Wasps can indeed be dangerous, especially if their nest is built on or near a building. They do not generally sting without reason, but they are extremely territorial and will become aggressive if they sense any threat towards their nest, their colony, or themselves. Wasps’ stingers are not barbed so they do not get stuck in their victim. This allows wasps to sting repeatedly, which can have dangerous and even life-threatening results. Wasps also pose a major risk to those who are allergic to stings. Always exercise caution around nests. If you find a nest in the wild that is not posing any danger to people or pets, leave it be- wasps are important pollinators too!
Main Differences at a Glance
- Bees are wider and hairier than wasps.
- Wasps have more noticeably segmented bodies and narrower waists than bees.
- Bees have flat, hairy legs while wasps have cylindrical, hairless legs.
- Bees have barbed stingers and can sting only once. Wasps do not have barbed stingers and can sting many times.
- Wasps are usually more aggressive than bees.
Bee Species Identification
Honey bees have hair almost everywhere on their bodies, including their eyes. They grow to be around 15mm long, and they are mustard yellow and brown. Honey bees are social.
These bees are very round and hairy. They are roughly ¼ to 1 inch in length with black and yellow stripes on their whole body. Bumblebees are social.
Carpenter bees resemble bumblebees in size and shape. Unlike bumblebees, their abdomens are hairless and all black. The males’ faces are yellow while the females’ faces are black. Carpenter bees are solitary.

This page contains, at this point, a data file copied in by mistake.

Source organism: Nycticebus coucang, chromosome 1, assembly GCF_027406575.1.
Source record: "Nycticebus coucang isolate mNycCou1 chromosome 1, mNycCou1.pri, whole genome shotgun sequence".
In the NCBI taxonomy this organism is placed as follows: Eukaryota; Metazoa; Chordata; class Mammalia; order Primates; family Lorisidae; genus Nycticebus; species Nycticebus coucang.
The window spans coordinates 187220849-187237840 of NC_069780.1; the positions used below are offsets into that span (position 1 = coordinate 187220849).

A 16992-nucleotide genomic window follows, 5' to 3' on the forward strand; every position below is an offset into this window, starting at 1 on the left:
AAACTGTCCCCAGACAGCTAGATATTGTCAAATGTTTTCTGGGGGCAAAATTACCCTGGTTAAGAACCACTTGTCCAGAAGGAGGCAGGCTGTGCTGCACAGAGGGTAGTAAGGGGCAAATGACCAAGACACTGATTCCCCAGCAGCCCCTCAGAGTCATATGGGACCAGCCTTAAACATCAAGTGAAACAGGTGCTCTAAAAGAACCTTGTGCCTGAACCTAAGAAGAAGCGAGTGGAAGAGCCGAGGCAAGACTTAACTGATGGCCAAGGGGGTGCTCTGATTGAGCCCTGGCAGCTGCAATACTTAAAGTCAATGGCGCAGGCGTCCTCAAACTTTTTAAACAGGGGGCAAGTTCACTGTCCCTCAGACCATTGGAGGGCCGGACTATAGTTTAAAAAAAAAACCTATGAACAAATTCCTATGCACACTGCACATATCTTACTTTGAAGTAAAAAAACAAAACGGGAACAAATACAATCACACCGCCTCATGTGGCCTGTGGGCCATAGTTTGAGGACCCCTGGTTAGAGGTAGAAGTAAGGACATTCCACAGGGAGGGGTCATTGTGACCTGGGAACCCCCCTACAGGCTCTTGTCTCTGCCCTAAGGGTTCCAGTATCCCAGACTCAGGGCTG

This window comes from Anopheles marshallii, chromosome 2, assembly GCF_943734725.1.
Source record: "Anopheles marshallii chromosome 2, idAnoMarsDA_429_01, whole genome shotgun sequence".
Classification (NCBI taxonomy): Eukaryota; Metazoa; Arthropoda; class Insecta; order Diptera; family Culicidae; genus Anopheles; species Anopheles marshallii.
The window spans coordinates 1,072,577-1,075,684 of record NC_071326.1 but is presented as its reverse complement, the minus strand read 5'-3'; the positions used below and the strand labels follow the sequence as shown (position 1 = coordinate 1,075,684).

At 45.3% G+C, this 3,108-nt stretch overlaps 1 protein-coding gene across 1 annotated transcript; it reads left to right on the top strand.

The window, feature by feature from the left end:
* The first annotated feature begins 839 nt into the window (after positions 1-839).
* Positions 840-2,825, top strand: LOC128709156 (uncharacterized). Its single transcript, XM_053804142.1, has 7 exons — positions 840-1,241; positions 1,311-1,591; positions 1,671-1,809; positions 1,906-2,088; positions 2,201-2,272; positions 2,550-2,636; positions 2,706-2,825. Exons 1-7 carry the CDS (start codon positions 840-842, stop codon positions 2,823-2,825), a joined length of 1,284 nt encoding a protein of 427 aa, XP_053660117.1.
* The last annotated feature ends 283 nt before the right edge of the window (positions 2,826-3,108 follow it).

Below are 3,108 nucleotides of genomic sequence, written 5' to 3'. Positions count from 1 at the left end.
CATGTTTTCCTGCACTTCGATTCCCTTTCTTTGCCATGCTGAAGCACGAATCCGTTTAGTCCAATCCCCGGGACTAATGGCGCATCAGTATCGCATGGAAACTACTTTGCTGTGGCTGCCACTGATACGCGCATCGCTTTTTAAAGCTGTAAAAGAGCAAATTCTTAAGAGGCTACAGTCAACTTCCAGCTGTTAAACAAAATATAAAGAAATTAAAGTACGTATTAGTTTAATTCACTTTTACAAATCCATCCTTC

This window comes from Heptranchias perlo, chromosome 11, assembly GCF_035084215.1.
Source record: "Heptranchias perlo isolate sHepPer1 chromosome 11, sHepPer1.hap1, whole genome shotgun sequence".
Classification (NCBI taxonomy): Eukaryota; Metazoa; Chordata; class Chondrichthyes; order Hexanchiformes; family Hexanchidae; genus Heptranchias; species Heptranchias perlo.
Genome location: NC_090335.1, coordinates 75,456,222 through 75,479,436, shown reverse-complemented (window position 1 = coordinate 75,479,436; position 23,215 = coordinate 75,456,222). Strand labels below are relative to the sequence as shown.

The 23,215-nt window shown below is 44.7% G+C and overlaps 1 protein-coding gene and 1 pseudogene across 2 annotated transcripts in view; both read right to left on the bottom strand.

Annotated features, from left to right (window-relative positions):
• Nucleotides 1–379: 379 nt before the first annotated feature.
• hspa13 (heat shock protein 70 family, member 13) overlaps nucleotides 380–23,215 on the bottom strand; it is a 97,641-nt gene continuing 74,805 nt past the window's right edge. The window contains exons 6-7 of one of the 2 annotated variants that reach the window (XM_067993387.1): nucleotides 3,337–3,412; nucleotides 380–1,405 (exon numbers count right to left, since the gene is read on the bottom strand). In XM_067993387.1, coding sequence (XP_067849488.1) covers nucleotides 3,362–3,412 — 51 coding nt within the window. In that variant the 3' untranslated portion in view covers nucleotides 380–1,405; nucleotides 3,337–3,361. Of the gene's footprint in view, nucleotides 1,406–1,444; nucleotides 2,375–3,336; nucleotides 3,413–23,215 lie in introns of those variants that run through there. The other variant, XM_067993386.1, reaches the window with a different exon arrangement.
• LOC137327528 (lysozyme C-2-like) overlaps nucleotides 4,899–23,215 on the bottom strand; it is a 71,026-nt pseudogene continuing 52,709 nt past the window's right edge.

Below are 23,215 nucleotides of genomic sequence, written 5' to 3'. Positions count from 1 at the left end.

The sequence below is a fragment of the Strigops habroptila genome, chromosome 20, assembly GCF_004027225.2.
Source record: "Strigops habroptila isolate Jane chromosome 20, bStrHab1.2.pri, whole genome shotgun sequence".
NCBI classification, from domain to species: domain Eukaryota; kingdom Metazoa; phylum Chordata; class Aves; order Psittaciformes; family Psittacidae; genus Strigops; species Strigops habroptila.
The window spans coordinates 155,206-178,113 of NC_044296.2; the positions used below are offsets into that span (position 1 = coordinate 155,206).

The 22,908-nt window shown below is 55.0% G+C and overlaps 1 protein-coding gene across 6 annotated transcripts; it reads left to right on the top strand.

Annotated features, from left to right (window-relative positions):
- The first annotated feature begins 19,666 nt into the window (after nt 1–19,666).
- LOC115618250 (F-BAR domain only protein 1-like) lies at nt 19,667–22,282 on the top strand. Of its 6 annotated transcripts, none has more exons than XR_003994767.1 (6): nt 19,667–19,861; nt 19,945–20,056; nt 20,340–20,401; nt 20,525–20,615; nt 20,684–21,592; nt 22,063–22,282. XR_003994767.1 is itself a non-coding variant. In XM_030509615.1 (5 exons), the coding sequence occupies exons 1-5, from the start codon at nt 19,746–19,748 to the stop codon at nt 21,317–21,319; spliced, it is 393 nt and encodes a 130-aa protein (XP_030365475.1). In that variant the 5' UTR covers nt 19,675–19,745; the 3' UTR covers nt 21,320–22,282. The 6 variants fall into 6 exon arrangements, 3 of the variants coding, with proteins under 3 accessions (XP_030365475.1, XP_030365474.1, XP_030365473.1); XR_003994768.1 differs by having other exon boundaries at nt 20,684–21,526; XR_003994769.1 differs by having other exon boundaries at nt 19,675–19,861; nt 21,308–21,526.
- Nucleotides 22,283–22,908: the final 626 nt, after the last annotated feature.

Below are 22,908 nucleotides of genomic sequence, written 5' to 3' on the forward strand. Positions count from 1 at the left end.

Sweat bees are rather small, only growing to be around ¾ of an inch long. Their bodies are slender and they are typically either bright metallic green or brownish-black with light-colored bands on their abdomens.
Also known as chimney bees, mining bees are typically 12 to 17mm in length. There are a number of species of mining bees and they range in color. Some have brighter colors and some are more drab. Quite a few species are reddish-gold. Others are yellow and black, so they are often mistaken for bumblebees. Mining bees are solitary.
Wasp Species Identification
These wasps are easily identified by their long, narrow waists. Their bodies are ½ to 1 inch in length. They range in color, but most are yellow and black, metallic blue, or just plain black. Mud Daubers are solitary.
There are two species of hornets in the U.S.- the European hornet and the bald faced hornet. European hornets are 1 to 1½ inches long. Their thoraxes are reddish-brown and black, and their abdomens are yellow and black with a teardrop pattern. Bald faced hornets are roughly 1 inch long with mostly white faces. Their bodies are black with white markings. Bald faced hornets are actually closer relatives to yellow jackets than to other hornets. They are classified as hornets due to their nesting habits and size. Hornets are social.
Yellow jackets are smaller wasps, only reaching 10-16mm long. Their abdomens have yellow and black bands. Some yellow jackets have very light yellow, almost white coloring. Yellow jackets are social.
Paper wasps reach between ¾ and 1 inch in length. They are either brown and yellow or reddish-brown in color and they have smoky black wings. Paper wasps are social.
If you’re noticing more bees or wasps than normal around your property this season, you may have a nest nearby. Give Twin-Boro a call, and we’ll send over an expert technician right away.